Post-Divorce Holidays: How to Help Your Kids Deal
When there is a divorce in the family, the holidays can be especially rough. During a time typically reserved for family gatherings, it can be difficult to confront the major change in a nuclear unit. Often, kids have to split time between two households, and the traditions that you used to do as a family are no longer the same. The adjustment can be difficult for everyone involved.
While the big change was necessary for the marriage, seeing your kids unhappy during this time of year is difficult. For a newly-single father, the holidays can bring up feelings of guilt. There is no one-size-fits-all solution to these difficult emotions, but there are general dos and don’ts that may help lead the way.
Holiday Dos and Don’ts for Newly Single Fathers
Open and honest communication is a great place to start– but remember, it is a two way street. Your kids can’t read your mind any more than you can read theirs. However, they may pick up on your feelings and the vibes you are putting out there. When you don’t talk to your kids about how you are feeling, those vibes are open for interpretation. Instead of putting your kids through a guessing game, talk with them and encourage honesty in communication. If you have trouble with this, family therapy can be a huge help. Having a mediator in the room that can help facilitate conversation and check emotional responses teaches a family how to communicate in a healthy way.
DON’T: Use this time to introduce them to a new partner.
There’s nothing wrong with seeking a relationship post-divorce, but the holidays are not a great time to introduce your kids to a new person in your life. Eventually, introducing your kids to them should happen, but during the holidays, emotions are high. Bringing a new girlfriend/boyfriend/partner into the situation makes it ripe for conflict.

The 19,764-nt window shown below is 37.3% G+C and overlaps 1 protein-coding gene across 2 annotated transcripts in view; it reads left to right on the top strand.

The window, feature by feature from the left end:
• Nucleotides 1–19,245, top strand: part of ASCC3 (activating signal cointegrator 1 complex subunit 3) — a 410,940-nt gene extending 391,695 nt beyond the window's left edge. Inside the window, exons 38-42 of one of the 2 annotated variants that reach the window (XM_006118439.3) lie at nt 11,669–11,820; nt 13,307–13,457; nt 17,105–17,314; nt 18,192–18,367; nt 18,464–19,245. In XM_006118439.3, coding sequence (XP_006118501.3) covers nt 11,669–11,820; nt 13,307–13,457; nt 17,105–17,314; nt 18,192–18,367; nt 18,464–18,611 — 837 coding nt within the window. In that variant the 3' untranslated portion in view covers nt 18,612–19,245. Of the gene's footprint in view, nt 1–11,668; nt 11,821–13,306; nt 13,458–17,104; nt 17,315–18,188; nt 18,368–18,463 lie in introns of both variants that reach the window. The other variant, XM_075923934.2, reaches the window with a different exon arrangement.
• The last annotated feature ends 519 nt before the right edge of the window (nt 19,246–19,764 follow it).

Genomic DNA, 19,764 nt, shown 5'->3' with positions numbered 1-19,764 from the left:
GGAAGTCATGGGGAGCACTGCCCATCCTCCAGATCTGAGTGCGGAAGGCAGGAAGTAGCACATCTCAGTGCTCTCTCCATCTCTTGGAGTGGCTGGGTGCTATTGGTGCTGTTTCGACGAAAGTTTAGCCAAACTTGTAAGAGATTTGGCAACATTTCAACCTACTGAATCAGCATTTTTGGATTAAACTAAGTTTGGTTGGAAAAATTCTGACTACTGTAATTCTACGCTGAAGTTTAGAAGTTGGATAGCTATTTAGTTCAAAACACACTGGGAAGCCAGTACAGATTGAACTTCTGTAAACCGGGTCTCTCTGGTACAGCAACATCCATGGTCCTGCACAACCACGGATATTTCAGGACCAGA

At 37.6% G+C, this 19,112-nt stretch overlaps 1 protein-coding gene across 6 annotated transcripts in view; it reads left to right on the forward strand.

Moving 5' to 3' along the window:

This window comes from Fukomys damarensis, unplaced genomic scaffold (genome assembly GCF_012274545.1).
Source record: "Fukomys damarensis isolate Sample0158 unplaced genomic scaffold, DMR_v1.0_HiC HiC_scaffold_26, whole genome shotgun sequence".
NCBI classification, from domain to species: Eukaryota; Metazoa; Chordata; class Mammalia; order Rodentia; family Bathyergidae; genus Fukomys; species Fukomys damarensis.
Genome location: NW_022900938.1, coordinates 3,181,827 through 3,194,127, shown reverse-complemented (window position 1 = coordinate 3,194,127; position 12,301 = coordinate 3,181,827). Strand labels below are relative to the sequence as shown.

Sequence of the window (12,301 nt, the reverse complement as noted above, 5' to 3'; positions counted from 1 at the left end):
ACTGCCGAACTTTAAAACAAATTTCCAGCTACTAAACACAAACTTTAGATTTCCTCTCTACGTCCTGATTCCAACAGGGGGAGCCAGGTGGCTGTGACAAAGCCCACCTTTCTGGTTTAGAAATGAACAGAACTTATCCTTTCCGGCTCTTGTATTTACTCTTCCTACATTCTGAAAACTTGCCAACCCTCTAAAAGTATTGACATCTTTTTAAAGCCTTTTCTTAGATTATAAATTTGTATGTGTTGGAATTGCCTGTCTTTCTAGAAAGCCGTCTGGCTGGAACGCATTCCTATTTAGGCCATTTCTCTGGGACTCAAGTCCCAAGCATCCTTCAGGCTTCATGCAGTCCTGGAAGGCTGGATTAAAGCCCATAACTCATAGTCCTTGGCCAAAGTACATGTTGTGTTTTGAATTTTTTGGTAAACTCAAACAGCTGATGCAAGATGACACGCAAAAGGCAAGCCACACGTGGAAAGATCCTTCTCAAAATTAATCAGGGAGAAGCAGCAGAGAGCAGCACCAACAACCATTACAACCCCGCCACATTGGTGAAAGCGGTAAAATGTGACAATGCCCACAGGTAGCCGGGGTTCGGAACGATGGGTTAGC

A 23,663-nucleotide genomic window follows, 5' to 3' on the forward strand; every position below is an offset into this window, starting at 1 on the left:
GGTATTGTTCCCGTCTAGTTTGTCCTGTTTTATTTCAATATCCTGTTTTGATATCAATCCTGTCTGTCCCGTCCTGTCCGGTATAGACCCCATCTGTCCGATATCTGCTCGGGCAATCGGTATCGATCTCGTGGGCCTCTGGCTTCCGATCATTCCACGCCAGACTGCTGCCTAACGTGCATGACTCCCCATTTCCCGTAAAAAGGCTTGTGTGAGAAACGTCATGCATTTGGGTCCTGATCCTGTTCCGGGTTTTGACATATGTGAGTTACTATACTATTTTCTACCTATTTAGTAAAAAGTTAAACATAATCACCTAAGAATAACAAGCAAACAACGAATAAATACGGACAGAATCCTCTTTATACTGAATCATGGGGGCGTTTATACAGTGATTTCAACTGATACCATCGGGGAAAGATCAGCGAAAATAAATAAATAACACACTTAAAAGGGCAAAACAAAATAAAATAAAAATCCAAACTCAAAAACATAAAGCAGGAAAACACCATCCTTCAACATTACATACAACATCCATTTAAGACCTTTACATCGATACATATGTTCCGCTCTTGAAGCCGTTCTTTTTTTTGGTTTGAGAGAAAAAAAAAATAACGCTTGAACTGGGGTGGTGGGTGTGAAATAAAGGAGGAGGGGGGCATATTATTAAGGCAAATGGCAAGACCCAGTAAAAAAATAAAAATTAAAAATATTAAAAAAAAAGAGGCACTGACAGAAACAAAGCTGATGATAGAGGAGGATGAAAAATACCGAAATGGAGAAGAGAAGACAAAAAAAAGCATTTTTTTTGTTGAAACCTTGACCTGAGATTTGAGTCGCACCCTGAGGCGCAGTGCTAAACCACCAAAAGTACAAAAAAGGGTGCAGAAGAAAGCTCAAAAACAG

If you want to celebrate the holidays with your new partner, plan something when the kids are with your ex. Your children may see them as a distraction for attention, and your kids should always come first.
DO: Plan wholesome holiday activities.
When you do have your children during the holidays, have a roster of family-friendly activities you can do together. Staying active and having fun can help ease the anxiety that comes with divorce while also providing opportunities for your kids to feel comfortable and open up. Some fun things to do include:
- Gift shopping for loved ones
- Cozying up by the fire with a mug of hot cocoa
- Going caroling in the neighborhood
- Volunteering for a local nonprofit
- Making holiday crafts
- Making snow angels
- Ice skating
- Baking cookies
- Looking at holiday lights
- Watching holiday movies
DON’T: Spoil them with material things.
Sometimes, newly-divorced parents try to buy their kids’ affection with material things. While this can be especially tempting during the gift giving season, show some restraint. Your kids may appreciate the goods upon opening them, but it can hurt them in the long run. Work with your ex-partner to create boundaries for gift giving for the both of you. A mutual budget can help make sure things stay equal so you can buy them something that is a token of your affection rather than a bribe.
The holidays are a hard time for newly-divorced dads and their children. While there is no avoiding difficult emotions, there are coping strategies that can help. Open and honest communication is paramount– and remember, it goes both ways. Don’t use this time of year to introduce them to a new partner or try and buy their affection with gifts. Instead, take advantage of the wholesome activities that come with the holidays and spend quality time with your children.The holidays are a hard time for newly-divorced dads and their children. While there is no avoiding difficult emotions, there are coping strategies that can help. Click To Tweet
Daniel Sherwin is a single dad to 2 adorable kids. The last three years has been a learning process for him, but there are no regrets. Each day is a brand new adventure for them. Check out his posts on http://dadsolo.com/.